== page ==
Posted on July 28, 2010 - by Ella
Have you ever thought about making your own laundry detergent?
Chances are, this is something your grandmother or great-grandmother did almost as a matter of course, but today, we rely quite heavily on commercial detergents to clean our clothes.
The problem is, those detergents can be expensive, and they can be hard on your clothes and your machine. And while many of these laundry detergents certainly do a good job, they also have a lot of additives and visual brighteners that can be a polluting to the environment and can leave residue on our clothes, too. This can lead to allergic reactions that are very uncomfortable.
Fortunately, there’s a way around that. I’m going to show you how to make your own laundry detergent, and best of all, you can make it for literally pennies a load. No more dashing out to the store at the last minute because you forgot to buy detergent. Simply stock up on a few ingredients that you can keep on hand all the time (and feel free to buy them in bulk, too, since they don’t go bad), and make your own detergent as you go.
The following recipe will get your clothes clean and soft; this recipe makes about 5 gallons of detergent, and you will want to use a half a cup per load on average.
1 cup borax (found at most grocery stores in the laundry detergent aisle)
1 cup baking soda
1/2 cup washing soda (again, found at most grocery stores in the laundry detergent aisle)
1 4.5 to 5-ounce bar of bath soap, grated (can use anything that doesn’t have lotion in it, so avoid soaps like Dove; I personally like to use Ivory)
1/2 bar of Fels Naptha soap, grated (again, found in most grocery stores in the laundry detergent aisle)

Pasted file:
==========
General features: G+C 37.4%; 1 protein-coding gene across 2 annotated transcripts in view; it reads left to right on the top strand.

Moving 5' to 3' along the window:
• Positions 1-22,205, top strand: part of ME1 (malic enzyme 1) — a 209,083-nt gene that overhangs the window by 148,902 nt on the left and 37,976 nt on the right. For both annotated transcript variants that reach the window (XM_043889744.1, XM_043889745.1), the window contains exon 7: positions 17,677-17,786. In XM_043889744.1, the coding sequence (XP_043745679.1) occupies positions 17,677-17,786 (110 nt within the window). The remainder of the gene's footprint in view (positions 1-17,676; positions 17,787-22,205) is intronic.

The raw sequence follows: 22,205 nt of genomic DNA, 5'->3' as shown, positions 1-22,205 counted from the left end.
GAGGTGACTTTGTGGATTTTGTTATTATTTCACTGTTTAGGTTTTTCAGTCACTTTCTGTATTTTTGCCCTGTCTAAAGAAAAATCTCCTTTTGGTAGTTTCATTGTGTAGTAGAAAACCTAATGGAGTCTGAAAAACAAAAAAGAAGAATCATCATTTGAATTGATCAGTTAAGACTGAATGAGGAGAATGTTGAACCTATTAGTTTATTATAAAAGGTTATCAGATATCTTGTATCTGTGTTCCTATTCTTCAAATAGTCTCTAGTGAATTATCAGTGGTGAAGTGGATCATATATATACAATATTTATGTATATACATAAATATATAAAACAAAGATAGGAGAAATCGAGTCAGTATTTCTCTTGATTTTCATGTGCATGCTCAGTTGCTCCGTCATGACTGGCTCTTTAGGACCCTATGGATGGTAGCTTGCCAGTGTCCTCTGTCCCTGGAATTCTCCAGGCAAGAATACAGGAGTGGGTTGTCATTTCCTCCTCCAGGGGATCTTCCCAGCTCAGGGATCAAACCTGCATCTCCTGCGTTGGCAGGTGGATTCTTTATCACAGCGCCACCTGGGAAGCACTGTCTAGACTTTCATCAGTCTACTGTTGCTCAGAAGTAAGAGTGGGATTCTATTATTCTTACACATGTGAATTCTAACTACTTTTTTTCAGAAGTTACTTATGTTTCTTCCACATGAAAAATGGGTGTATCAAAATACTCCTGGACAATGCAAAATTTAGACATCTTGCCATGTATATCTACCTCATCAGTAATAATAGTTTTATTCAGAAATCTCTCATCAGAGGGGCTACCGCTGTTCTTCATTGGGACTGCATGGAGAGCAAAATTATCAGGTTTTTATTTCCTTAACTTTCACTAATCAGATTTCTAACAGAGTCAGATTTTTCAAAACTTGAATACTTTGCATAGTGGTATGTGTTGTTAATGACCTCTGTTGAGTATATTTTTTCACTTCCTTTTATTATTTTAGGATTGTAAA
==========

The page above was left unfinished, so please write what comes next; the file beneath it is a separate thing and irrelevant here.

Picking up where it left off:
Tools You’ll Need
Besides the above ingredients (and a grater), you’ll also need the following tools:
- A large saucepan (enough to hold 2 quarts of water and the dry ingredients above)
- Wooden spoon for stirring
- Large bucket, enough to hold 5 gallons of water plus dry ingredients
- 5 gallons of water and containers to store liquid detergent once made. (I use clean empty gallon sized vinegar bottles, because they’re made of sturdy plastic and can be used over and over again.)
In a large saucepan on top of the stove, combine all of the dry ingredients listed above (borax, baking soda, washing soda, and grated bath and Fels Naptha soaps) and add 2 quarts of water. Stir continuously with a wooden spoon over low heat until soaps, sodas and borax are completely dissolved.
Pour the contents of the saucepan into a large bucket and add enough water to make 5 gallons, stirring continuously as you do so. (Using warm water as you add it will make sure nothing separates as you dilute the detergent.)
Once everything is stirred together, you have 5 gallons of gentle, non-sudsing detergent. Portion it into your clean gallon containers, using a funnel if necessary. For a load of detergent, briefly shake the bottle and add half a cup to a load, pre-spotting with the detergent if necessary.
One interesting thing about this detergent is that it does NOT produce suds, so don’t expect to look in your washing machine and see a lot of soapy foam as you might otherwise expect to. Don’t worry about that; your clothes will still get clean and soft, and you probably won’t even need to use fabric softener.
The cost of this detergent is significantly less than commercial detergents, but you’ll notice that your clothes are clean and soft. In fact, you can expect to be spending about two cents a load on these ingredients, as compared to $.10 to $.15 per load for commercial detergents. That’s a significant savings versus commercial detergents, isn’t it?
In addition, the above ingredients are all natural and relatively nonpolluting, which means that you’re helping the environment by making your own detergent, too. And because you can stock up these ingredients in relatively little space, you can buy your detergent in bulk without having to have a lot of space to store it. Simply make a new batch of detergent whenever you need it!
Finally, you may notice that your machine gets a little bit of a soap residue coating on its interior after several months of using this detergent. That’s not something to worry about, and it happens just because this detergent doesn’t have the additives other detergents do. If you do notice that this is happening, simply add a half a cup of white vinegar to your rinse cycle; this will take care of any soapy residue you might see and will keep it from building up; it’s also good for your clothes, for further cleaning and color retention.
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